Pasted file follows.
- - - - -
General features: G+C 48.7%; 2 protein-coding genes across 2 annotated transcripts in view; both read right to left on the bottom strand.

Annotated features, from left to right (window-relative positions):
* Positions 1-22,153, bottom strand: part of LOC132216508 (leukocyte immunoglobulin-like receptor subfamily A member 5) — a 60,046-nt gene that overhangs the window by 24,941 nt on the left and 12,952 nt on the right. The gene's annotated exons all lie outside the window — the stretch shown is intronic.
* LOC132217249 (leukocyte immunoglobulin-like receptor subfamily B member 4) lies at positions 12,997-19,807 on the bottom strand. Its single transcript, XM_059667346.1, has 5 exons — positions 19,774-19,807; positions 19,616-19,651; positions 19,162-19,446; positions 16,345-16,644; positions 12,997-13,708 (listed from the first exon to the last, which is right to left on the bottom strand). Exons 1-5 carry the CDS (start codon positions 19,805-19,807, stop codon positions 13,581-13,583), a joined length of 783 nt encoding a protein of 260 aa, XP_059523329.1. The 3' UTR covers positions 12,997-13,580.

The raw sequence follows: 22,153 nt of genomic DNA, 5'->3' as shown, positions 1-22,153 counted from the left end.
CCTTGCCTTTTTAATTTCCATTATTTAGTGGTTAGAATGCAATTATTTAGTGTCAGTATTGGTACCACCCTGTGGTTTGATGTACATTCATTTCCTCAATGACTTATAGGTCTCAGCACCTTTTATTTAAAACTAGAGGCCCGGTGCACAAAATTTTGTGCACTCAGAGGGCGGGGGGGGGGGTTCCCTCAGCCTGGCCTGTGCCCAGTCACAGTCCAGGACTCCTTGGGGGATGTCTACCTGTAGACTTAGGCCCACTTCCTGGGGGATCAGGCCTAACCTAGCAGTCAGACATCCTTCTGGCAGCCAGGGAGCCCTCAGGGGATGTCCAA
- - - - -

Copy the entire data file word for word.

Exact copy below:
General features: G+C 48.7%; 2 protein-coding genes across 2 annotated transcripts in view; both read right to left on the bottom strand.

Annotated features, from left to right (window-relative positions):
* Positions 1-22,153, bottom strand: part of LOC132216508 (leukocyte immunoglobulin-like receptor subfamily A member 5) — a 60,046-nt gene that overhangs the window by 24,941 nt on the left and 12,952 nt on the right. The gene's annotated exons all lie outside the window — the stretch shown is intronic.
* LOC132217249 (leukocyte immunoglobulin-like receptor subfamily B member 4) lies at positions 12,997-19,807 on the bottom strand. Its single transcript, XM_059667346.1, has 5 exons — positions 19,774-19,807; positions 19,616-19,651; positions 19,162-19,446; positions 16,345-16,644; positions 12,997-13,708 (listed from the first exon to the last, which is right to left on the bottom strand). Exons 1-5 carry the CDS (start codon positions 19,805-19,807, stop codon positions 13,581-13,583), a joined length of 783 nt encoding a protein of 260 aa, XP_059523329.1. The 3' UTR covers positions 12,997-13,580.

The raw sequence follows: 22,153 nt of genomic DNA, 5'->3' as shown, positions 1-22,153 counted from the left end.
CCTTGCCTTTTTAATTTCCATTATTTAGTGGTTAGAATGCAATTATTTAGTGTCAGTATTGGTACCACCCTGTGGTTTGATGTACATTCATTTCCTCAATGACTTATAGGTCTCAGCACCTTTTATTTAAAACTAGAGGCCCGGTGCACAAAATTTTGTGCACTCAGAGGGCGGGGGGGGGGGTTCCCTCAGCCTGGCCTGTGCCCAGTCACAGTCCAGGACTCCTTGGGGGATGTCTACCTGTAGACTTAGGCCCACTTCCTGGGGGATCAGGCCTAACCTAGCAGTCAGACATCCTTCTGGCAGCCAGGGAGCCCTCAGGGGATGTCCAA